LONDON An international group of communications companies and research institutes has launched a project to develop a network that will make broadband available to remote rural areas and even to moving trains using airships.
The team plans "high-altitude platforms" (HAPs) that will be permanently located aloft at an altitude of 20 km. The target is to provide access rates of 120Mbit/s anywhere within an HAPs' 60-km diameter coverage area. The team said their approach will be cheaper and more efficient than cable- or satellite-based delivery since HAPs do not require underground cabling or masts.
The group includes researchers experienced in both millimeter-wave and free-space optics technologies. The latter will be used to create interplatform links to supplement millimeter-wave band communications for back-haul traffic.
The European Union-funded project, dubbed Capanina, is part of a larger project within the EU's Framework 6 initiative aimed at providing "broadband for all." It is led by the University of York, England. Other participants include BT Exact Technologies and SkyLINC Ltd from England: Contraves Space AG and the Centre Suisse d'Electronique et de Microtechnique of Switzerland; Carlo Gavazzi Space and EuroConcepts from Italy; as well as the Japanese Communications Research Laboratory, which is involved in a related Japanese government project.
"Demand for fast communication is increasing all over the world, and this technology offers a unique way of delivering broadband inexpensively to people at home, in the office and on the move," said David Grace, the project's principal scientific officer, who is based at the Communications Research Group of the University of York.
York researchers will investigate the most effective way to operate wireless communication links via HAPs, including propagation and resource management.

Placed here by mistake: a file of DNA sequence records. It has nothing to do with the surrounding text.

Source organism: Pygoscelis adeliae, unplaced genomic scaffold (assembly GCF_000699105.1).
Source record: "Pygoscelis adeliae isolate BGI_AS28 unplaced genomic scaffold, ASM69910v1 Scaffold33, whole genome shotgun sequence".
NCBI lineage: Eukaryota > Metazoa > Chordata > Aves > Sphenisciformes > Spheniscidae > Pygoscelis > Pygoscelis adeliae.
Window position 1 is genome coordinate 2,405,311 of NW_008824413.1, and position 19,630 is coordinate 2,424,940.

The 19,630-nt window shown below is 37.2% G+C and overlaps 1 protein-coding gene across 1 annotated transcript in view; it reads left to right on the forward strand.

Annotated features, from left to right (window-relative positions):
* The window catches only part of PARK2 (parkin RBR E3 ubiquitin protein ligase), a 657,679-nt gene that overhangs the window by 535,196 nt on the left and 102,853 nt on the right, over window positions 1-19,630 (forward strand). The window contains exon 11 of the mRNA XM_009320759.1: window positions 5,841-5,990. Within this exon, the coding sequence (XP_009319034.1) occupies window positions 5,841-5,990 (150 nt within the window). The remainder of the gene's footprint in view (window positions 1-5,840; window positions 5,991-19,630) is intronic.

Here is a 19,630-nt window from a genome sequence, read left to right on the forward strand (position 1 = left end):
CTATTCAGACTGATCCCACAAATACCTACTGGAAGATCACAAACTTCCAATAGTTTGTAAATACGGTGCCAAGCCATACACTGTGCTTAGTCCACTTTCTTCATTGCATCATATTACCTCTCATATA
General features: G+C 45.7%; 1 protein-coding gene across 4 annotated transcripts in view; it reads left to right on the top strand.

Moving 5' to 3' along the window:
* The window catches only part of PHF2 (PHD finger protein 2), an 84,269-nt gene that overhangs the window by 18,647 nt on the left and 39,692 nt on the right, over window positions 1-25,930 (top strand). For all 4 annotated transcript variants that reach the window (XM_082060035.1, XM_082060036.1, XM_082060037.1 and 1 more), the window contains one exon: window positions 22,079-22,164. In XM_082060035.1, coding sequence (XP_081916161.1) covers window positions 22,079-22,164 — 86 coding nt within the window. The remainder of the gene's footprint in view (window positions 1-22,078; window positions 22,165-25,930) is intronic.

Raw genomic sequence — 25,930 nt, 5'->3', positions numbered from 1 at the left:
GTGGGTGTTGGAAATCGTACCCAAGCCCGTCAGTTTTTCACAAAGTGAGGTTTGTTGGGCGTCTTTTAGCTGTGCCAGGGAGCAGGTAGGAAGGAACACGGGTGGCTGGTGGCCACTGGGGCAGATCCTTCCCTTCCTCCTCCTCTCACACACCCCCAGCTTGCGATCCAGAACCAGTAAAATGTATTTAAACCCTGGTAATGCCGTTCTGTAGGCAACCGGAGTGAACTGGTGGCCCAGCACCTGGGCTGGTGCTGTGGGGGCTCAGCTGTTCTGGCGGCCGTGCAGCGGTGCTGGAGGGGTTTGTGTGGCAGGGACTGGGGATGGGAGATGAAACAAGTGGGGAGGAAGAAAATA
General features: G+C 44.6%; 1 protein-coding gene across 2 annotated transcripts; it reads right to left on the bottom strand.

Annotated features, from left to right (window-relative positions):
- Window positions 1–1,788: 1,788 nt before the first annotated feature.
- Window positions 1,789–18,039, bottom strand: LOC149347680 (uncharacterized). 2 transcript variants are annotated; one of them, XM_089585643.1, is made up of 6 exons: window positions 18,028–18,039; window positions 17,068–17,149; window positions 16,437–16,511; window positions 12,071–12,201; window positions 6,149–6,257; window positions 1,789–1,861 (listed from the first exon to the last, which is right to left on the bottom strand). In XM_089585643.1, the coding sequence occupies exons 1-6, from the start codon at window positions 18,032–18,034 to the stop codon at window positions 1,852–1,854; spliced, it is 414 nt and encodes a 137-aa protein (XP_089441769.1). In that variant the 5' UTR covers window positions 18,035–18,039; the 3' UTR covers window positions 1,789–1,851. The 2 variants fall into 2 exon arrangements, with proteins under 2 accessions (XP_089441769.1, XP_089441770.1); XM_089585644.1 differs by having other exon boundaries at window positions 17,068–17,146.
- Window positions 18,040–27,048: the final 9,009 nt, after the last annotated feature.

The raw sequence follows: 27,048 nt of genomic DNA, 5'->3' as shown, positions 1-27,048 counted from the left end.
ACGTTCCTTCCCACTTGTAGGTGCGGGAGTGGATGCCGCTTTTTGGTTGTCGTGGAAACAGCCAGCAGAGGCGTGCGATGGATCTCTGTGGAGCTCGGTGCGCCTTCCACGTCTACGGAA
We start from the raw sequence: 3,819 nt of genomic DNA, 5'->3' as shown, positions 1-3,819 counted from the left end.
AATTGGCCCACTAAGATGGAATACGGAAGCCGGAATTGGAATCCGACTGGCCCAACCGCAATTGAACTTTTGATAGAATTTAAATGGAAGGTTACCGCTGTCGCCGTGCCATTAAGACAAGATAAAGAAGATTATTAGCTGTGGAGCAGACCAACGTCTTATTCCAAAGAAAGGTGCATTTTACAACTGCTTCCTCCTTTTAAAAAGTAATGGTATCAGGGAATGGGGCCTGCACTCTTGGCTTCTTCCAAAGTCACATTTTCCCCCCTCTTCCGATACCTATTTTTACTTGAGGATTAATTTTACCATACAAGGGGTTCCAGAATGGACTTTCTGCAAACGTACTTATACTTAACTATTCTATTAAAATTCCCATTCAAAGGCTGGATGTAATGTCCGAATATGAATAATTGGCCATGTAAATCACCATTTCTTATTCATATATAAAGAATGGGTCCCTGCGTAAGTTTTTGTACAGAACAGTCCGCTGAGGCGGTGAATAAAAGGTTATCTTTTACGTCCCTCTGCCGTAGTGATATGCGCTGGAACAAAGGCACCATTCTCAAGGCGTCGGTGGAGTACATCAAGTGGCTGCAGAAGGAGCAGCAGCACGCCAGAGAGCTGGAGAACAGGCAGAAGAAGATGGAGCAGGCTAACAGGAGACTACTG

The team will develop HAP-based systems that can use the spectrum efficiently to reach all areas. These systems will include steerable antennas that will use digital signal processing.
The other European and Japanese partners will handle other areas, including the development and construction of equipment for trials, the creation of business models and free-space optical communications.
The first objective of the project is to deliver broadband connections to rural areas across Europe. The team hopes to achieve that goal within four years. Ultimately, the team will look at delivering high-bit-rate connections to moving trains. This will involve smart antenna systems, which link with access points on the train.
Initial funding for the project is 5.6 million euros (about $ 6.8 million), the bulk of it coming from EU funds. The project is named after the restaurant in Italy where initial discussions were held.
The project builds on another EU program the FP5 HeliNet project that illustrated the potential of broadband from HAPs and provided a framework design.
One of the participants, York-based SkyLINC, said last year it was planning to build a network of basestations in balloons tethered at 1.5 km as a platform for delivering broadband to rural communities.